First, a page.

Arditti, J., Elliott, J., Kitching I.J. and Wasserthal, L.T. (2012): ‘Good Heavens what insect can suck it’ – Charles Darwin, Angraecum sesquipedale and Xanthopan morganii praedicta. Botanical Journal of the Linnean Society, 169, 403–432.

In this review we provide a detailed description of Darwin’s prediction of the coevolution of a long-spurred orchid, Angraecum sesquipedale, and a long-tongued moth, his correspondence on the subject, the history of the moth and the subsequent literature. On seeing the long spur of A. sesquipedale, Darwin predicted that its pollinator would be a moth with a long proboscis. For more than a century following Darwin’s prediction this was assumed to be the case. The pollinator was taken to be Xanthopan morganii praedicta, despite the fact that it had not been observed to visit A. sesquipedale flowers. Direct observations, infra-red cinematography and photographs published between 1993 and 1997 and a video made in 2004, all of which show X. morganii praedicta visiting A. sesquipedale flowers and removing pollinia, proved that Darwin’s prediction was accurate. Recent research suggests that selection pressure exerted by predators on the pollinators, resulted in the evolution of extreme tongue lengths and a special hovering flight. © 2012 The Linnean Society of London, Botanical Journal of the Linnean Society, 2012, 169, 403–432.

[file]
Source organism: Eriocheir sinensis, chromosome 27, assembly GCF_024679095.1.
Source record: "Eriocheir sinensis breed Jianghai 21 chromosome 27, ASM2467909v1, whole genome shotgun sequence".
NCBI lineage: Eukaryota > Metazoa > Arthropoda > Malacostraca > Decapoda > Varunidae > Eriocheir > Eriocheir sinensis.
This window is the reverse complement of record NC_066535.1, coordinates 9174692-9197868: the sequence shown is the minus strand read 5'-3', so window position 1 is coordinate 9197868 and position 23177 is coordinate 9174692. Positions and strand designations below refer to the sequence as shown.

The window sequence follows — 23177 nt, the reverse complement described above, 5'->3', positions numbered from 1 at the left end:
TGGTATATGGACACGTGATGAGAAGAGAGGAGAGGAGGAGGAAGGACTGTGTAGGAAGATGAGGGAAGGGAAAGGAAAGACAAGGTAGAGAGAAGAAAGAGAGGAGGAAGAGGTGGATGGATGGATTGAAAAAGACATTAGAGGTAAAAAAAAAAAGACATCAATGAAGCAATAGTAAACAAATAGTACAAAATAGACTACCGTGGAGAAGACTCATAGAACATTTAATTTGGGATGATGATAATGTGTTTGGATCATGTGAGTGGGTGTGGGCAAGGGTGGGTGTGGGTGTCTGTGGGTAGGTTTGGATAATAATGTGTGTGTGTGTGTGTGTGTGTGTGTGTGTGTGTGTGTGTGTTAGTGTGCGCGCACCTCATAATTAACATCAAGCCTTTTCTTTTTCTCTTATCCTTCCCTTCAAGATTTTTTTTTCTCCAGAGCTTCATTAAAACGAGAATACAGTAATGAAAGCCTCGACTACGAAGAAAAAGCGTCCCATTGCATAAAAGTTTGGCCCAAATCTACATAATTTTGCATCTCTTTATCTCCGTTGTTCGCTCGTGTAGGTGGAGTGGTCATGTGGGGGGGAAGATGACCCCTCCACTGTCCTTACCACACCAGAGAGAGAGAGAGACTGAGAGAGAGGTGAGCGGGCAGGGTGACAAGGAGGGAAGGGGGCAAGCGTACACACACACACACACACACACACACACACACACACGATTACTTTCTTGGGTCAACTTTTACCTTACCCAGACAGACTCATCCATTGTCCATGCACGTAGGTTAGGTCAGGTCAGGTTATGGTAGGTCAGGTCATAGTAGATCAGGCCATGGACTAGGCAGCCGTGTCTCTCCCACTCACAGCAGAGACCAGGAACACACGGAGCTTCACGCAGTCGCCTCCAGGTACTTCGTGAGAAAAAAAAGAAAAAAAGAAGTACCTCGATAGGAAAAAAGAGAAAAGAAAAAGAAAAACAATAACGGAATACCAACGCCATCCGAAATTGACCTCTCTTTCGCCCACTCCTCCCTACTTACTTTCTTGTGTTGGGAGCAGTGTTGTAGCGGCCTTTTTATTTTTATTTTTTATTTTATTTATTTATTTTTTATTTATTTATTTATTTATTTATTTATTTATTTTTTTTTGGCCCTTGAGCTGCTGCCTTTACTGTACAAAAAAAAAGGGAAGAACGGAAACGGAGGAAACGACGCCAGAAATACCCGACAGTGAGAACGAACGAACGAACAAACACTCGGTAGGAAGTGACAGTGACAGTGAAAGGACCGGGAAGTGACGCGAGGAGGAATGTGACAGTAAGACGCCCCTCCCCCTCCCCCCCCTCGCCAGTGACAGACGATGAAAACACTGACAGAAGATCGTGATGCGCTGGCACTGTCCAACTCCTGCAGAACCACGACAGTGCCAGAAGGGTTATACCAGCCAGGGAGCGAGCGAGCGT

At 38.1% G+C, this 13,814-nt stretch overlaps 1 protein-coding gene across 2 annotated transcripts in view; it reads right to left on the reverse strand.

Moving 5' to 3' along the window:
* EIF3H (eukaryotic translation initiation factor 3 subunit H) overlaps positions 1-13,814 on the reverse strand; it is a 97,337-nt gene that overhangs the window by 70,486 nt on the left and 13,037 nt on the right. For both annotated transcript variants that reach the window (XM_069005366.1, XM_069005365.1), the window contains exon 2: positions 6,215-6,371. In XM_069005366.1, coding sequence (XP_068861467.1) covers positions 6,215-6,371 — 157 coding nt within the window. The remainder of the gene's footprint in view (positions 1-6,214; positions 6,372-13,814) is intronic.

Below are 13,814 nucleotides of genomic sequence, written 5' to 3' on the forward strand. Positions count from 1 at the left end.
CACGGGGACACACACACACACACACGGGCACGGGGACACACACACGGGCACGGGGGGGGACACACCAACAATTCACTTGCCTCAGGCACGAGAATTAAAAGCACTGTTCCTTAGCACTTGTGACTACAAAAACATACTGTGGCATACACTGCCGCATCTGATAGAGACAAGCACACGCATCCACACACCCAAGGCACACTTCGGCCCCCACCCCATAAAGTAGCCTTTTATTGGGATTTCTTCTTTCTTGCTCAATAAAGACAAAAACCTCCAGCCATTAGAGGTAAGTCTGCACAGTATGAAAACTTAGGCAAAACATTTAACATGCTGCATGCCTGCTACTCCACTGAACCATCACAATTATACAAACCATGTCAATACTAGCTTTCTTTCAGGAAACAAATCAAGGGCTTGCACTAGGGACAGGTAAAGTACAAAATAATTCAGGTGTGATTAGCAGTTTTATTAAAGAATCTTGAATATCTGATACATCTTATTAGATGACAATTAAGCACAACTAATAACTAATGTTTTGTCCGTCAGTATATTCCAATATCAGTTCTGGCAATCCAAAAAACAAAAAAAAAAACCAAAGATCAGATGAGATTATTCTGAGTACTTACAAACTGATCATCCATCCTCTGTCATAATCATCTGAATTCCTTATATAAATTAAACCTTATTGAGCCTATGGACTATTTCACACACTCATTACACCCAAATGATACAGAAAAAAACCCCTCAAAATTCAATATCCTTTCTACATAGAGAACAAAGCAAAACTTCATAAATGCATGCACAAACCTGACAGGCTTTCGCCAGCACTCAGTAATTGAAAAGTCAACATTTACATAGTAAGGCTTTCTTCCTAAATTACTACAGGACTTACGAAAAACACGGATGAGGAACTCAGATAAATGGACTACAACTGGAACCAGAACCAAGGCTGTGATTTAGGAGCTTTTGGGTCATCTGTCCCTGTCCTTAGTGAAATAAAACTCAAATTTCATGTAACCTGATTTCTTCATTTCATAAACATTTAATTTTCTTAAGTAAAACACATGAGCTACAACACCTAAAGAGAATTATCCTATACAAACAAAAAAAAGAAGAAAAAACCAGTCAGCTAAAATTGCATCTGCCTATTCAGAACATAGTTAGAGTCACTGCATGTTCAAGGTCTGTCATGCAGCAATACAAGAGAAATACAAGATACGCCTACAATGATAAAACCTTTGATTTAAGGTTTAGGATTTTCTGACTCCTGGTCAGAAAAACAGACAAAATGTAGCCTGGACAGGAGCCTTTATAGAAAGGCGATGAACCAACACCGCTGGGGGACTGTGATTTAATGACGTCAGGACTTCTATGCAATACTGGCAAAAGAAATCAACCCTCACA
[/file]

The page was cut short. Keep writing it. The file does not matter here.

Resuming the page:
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Figure 6. Xanthopan morganii praedicta from Madagascar. A, male of 5th generation bred in captivity, viewed from below. Underside of abdomen is pinkish whereas the underside of moths of the other subspecies from Africa (Fig. 7D, E) is white. B, same male viewed from above. Coloration, wing patterns and morphology are similar to moths from Gabon, Africa (Fig. 7). C, female of 5th generation bred in captivity. D, larger male from the wild. E, lateral view of head with proboscis and spiny labial palps of a male. Scale bars = 10 cm (L. T. Wasserthal). F, coiled long proboscis of a Brazilian moth (Müller, 1873).